As children grow up, they deal with changes and different challenges all the time. Sometimes, that change can feel difficult and it takes time to adjust. You might notice some behaviours in your child during times of change or when life is feeling difficult, for example:
- They might be especially clingy, tearful or reluctant to go to school
- They might have physical symptoms like an upset stomach, feeling sick or a headache
- Their sleep might be affected and they might wet the bed
- They might be very argumentative or uncooperative.
If you're worried that your child needs some more support, you might find it helpful to talk to your GP, their teacher, or the school's Special Educational Needs Coordinator about your concerns. If appropriate, they will be able to refer them to CAMHS or another local organisation that can offer assessment and support.
Our guide for young people on Feelings & Emotions may also include relevant information you could look at together.
As a parent, it can be hard to know where to turn for reliable information and guidance, so the links in our Resources for Parents section might also be helpful.
If your child is having particular problems or worries and they're in need of extra emotional support, you might also find it helpful to look at some of the information below together.
How do you feel?
What can you do if you have worries like these?
First let someone know, perhaps a grown up like a parent or teacher or someone you trust. Then, maybe you will talk to CAMHS or a doctor to be less worried about things.
Sometimes we just don’t want to eat even though we are hungry. It doesn’t make sense but it’s difficult to change the way we feel. Feelings and worries can have a big impact on what we do. Not eating can be caused by something that is worrying us. Sometimes we worry about our weight and the way we look. Also, nobody should make you feel bad or sad about your body, it's called bullying and it's not okay. If you feel like someone is being mean to you about the way you look, then talk to your mum, dad or your teacher about it.
Not eating enough is a big problem and bad for your health. If you can’t eat or find it hard to eat, talk to someone, like an adult you trust and see if you can explain to them how you are feeling.
Sharing your feelings and worries with a grown-up can help to put them right.
“I am always getting told off in class for not concentrating, even if I am trying really hard to pay attention. It’s so frustrating and annoying! There are so many things happening in my class, I can’t help myself and I have to investigate. When the teacher makes me sit down, I am ready to burst and can’t stop myself from fidgeting, wriggling and shouting out the answers. Every day this happens at school and at home but I don’t know what to do!”
If you have similar problems, tell someone that you don’t like being in trouble because you can’t concentrate and you would like help.
Some people have lots of friends and some only have a few, it doesn’t matter as long as you are a good friend to the ones you have. If you find it’s really hard to make friends and you can’t work out why, talk to your parents or teacher or an adult you trust and see if they can help.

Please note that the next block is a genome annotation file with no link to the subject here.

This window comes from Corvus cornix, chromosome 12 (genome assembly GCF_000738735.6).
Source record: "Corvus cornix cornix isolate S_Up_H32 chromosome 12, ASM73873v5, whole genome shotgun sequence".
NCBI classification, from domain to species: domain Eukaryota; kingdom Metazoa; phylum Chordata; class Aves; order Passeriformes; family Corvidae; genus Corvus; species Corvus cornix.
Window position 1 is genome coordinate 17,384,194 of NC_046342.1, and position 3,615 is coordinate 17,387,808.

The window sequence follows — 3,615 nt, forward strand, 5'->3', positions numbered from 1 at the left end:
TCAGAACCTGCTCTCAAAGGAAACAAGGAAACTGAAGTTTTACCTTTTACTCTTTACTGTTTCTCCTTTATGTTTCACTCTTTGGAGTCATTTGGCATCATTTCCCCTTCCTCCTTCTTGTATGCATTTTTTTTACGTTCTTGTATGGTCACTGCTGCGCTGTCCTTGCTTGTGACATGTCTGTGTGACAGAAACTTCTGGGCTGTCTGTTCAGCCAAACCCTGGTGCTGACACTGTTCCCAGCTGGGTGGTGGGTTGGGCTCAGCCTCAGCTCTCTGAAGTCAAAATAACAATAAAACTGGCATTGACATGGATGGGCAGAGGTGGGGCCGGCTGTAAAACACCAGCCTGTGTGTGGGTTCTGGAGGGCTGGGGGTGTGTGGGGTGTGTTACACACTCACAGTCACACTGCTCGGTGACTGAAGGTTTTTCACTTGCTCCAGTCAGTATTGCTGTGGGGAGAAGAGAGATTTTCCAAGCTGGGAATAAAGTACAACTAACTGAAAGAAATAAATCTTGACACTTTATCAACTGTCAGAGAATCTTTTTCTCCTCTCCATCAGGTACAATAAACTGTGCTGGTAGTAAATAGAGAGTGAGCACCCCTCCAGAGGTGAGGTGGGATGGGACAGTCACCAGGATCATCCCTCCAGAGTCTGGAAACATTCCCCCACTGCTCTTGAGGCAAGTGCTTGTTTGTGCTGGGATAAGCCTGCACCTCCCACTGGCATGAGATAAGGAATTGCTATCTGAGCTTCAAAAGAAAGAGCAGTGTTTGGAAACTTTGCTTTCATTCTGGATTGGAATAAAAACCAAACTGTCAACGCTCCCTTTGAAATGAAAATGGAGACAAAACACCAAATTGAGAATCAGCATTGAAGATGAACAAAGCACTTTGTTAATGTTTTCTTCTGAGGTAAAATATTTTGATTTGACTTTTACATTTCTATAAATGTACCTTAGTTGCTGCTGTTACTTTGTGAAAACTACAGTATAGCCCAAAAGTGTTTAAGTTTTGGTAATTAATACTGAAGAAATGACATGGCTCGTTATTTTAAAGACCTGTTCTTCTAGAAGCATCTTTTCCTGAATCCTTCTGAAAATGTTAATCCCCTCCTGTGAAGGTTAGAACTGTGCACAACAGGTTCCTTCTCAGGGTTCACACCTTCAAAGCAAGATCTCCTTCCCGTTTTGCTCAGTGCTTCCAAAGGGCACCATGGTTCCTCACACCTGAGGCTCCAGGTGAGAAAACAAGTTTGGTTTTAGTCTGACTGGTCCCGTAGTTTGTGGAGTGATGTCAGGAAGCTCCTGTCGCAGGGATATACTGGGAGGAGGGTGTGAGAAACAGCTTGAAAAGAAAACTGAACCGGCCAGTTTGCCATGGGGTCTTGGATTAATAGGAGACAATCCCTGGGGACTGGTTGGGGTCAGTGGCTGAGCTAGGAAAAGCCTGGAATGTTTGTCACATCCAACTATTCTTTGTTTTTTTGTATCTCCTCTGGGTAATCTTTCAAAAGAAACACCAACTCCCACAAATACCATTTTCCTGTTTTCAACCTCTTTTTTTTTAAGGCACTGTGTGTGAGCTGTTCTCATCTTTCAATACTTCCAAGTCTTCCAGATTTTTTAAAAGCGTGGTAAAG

Learning to make friends and being away from home are things we all have to do, and extra help can make all the difference. Telling a grown-up can help make it easier for you.
When someone you are close to dies, dealing with how you feel can be very hard. It may be that your pet has died, or one of your relatives, and this can be very upsetting.
The sadness can take over everything in your life, but it’s normal to feel sad, angry, confused and hurt.
These feelings can be painful but they do get better with time. Crying is a really good way of letting the feelings out, or try drawing or writing them down. Don’t be afraid to talk about the person who died. This helps to remember them and helps the way you feel.
Let people know how sad you are feeling and remember if the person you first speak to does not help or does not believe you then speak to someone else.
Remember it's parents who decide to separate, it’s their decision and something you could not have stopped.
It’s not your fault. They are separating from each other, not you.
You are not alone and talking about how you feel can make you feel better.
If you can, talk to both of your parents/carers about how you feel. If you don't want to talk to your parents/carers find a teacher or a close grown-up family friend who you trust.
Sometimes you may be concerned about a close friend because you have noticed changes in their mood, appearance and behaviour. Your friend might have even confided in you that they have a problem.
If you are worried about a friend, the best thing you can do is let them know you are concerned. They may really appreciate you asking how they are. You should also encourage them to talk to a trusted adult who can help them, like a parent, teacher or school nurse. You could also use this website to help you find out about mental health problems.
Hearing someone else’s worries or problems can be upsetting for you too. Make sure you talk to someone like your parents, another friend, teacher, school nurse or an adult you trust about how you are feeling. By looking after yourself you will also look after your friend.
Starting a new school can be a great adventure, but sometimes a bit worrying too. There are ways to help you feel happier about changing schools.
Tell your teacher or parents that you are worried about changing schools. Ask if you can visit before you start, many schools have special sessions where you can get to know the school and how it works.
Stay friends with friends from your old school. If it is a long way from your new school write to or phone your friends and remember it’s the school that is changing, not you!